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Guest Commentary. The U.S. inflation rate recently hit a 40-year high, leading many Americans to ask themselves what they can do to stay afloat during challenging financial times.

As a community bank, we often hear from people trying to adjust to new costs. High inflation affects everyone differently. Individual characteristics, such as income level, spending habits and financial obligations play a role in determining your ability to adapt to inflation. However, regardless of your personal circumstances, there are steps you can take to reduce or maintain your monthly expenses.

Drivers are currently experiencing sticker shock at the gas pump. While completely cutting out gas isn’t an option for most, many people can make fewer trips or carpool to work. By running multiple errands at once, you can save yourself both time and money.

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If you aren’t already budgeting, now is the time to start. Make it a habit to consistently review how and where you’re spending your money. Set aside a specific amount for monthly housing expenses, groceries and other items. Some of these expenditures, such as a mortgage, are fixed and will remain the same month-to-month. For other areas, such as new technology or clothing, economists recommend practicing the “30-day rule.” When an item catches your eye, give yourself a cooling-off period between the time you see it and the time you buy it. Ask yourself—is this something I need now?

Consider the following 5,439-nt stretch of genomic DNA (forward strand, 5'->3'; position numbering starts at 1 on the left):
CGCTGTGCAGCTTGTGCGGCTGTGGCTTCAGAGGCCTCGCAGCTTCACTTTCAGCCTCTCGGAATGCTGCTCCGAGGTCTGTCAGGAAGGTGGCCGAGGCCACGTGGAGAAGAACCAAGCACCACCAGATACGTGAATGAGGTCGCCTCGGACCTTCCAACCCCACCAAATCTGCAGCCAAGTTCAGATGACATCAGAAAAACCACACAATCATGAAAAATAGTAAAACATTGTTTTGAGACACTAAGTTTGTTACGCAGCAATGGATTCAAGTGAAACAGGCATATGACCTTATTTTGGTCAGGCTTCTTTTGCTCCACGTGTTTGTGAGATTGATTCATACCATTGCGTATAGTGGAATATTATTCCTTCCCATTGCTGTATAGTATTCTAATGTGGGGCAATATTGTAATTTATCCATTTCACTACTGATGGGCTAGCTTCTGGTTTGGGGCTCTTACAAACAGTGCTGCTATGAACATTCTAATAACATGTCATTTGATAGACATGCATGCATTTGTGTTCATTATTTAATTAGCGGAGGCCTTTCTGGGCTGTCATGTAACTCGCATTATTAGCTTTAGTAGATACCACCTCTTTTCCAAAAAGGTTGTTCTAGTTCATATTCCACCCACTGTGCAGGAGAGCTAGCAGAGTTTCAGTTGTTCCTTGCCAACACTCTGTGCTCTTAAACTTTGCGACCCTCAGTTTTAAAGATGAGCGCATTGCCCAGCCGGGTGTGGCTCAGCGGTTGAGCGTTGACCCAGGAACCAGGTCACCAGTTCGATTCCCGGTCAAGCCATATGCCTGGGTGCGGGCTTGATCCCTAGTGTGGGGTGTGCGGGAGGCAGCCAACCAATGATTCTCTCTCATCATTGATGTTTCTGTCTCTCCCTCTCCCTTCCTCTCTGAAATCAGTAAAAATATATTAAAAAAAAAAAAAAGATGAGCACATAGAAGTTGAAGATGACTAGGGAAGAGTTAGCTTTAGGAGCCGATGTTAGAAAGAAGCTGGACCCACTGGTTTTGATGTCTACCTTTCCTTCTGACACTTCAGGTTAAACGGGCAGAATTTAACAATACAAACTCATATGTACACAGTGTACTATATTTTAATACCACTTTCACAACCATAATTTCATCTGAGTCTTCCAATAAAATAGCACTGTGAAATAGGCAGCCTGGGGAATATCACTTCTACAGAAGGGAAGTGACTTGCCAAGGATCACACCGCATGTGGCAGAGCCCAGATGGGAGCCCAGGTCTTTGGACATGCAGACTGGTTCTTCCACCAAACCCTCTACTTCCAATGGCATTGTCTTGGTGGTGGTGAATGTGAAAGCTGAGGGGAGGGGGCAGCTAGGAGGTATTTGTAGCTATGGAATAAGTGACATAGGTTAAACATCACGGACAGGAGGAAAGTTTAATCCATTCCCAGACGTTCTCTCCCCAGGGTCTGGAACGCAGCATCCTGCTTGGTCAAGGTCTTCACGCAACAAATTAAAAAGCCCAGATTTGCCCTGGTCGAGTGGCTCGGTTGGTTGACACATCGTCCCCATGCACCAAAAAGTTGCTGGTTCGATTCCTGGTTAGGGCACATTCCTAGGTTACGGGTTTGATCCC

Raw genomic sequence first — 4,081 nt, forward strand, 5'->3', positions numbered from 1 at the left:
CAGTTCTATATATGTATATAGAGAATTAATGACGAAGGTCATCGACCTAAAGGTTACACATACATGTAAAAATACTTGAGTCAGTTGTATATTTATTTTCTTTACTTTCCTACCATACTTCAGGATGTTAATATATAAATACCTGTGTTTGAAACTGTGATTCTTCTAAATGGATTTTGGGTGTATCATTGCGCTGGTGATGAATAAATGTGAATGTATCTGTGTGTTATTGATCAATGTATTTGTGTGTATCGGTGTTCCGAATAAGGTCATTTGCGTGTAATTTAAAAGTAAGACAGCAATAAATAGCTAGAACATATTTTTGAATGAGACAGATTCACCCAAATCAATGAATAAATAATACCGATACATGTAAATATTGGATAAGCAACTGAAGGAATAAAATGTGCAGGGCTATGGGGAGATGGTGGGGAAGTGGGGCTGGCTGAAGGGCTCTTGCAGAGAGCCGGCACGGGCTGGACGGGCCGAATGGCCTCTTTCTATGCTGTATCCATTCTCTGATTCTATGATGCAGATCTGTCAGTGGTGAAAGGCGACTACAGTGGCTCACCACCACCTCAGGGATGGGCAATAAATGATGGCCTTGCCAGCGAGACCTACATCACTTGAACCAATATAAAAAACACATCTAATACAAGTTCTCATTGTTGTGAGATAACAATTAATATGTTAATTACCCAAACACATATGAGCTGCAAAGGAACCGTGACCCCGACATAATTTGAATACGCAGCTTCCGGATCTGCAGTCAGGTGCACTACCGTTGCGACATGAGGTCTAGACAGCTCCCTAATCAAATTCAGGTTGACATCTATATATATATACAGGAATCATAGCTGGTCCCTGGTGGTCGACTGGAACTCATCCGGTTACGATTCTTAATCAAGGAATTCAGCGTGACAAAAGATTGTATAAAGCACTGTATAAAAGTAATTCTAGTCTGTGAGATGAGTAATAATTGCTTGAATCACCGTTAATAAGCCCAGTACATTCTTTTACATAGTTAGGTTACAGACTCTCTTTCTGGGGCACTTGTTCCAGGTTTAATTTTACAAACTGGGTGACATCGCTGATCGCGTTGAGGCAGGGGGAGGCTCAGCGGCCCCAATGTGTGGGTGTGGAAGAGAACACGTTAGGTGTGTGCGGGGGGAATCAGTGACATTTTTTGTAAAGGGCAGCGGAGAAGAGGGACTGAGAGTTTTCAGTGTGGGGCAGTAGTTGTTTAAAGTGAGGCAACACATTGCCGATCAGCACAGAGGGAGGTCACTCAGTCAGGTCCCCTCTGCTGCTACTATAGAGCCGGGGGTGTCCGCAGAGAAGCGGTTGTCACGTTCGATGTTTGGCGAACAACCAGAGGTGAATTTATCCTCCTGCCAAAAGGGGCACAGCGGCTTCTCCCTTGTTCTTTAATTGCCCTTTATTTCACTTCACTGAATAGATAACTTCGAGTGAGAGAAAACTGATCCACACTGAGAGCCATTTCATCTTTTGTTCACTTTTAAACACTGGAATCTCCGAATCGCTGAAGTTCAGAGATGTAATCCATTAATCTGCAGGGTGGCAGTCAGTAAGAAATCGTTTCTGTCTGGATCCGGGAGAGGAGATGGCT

Inflation is especially alarming for people on a fixed income, because rising prices for food, gas and utilities can come at an even greater cost. Considering various options to reduce energy spending in your home, including unplugging electronics when they’re not in use, sealing air leaks around windows and doors, and using fans to cool spaces.

Additionally, contact your county clerk's office to find out if you qualify for a homestead exemption. Doing so can lower the impact of property taxes, saving you a few extra dollars each month. 

Changes in the national and global economy can be stressful but adjusting spending now will help prepare you for the road ahead. By implementing these tips, you can stay organized and help control everyday expenses.  

James Boggs is the president of community banking at First National Bank & Trust Co, which is owned by the Citizen Potawatomi Nation, based in Shawnee, Okla.

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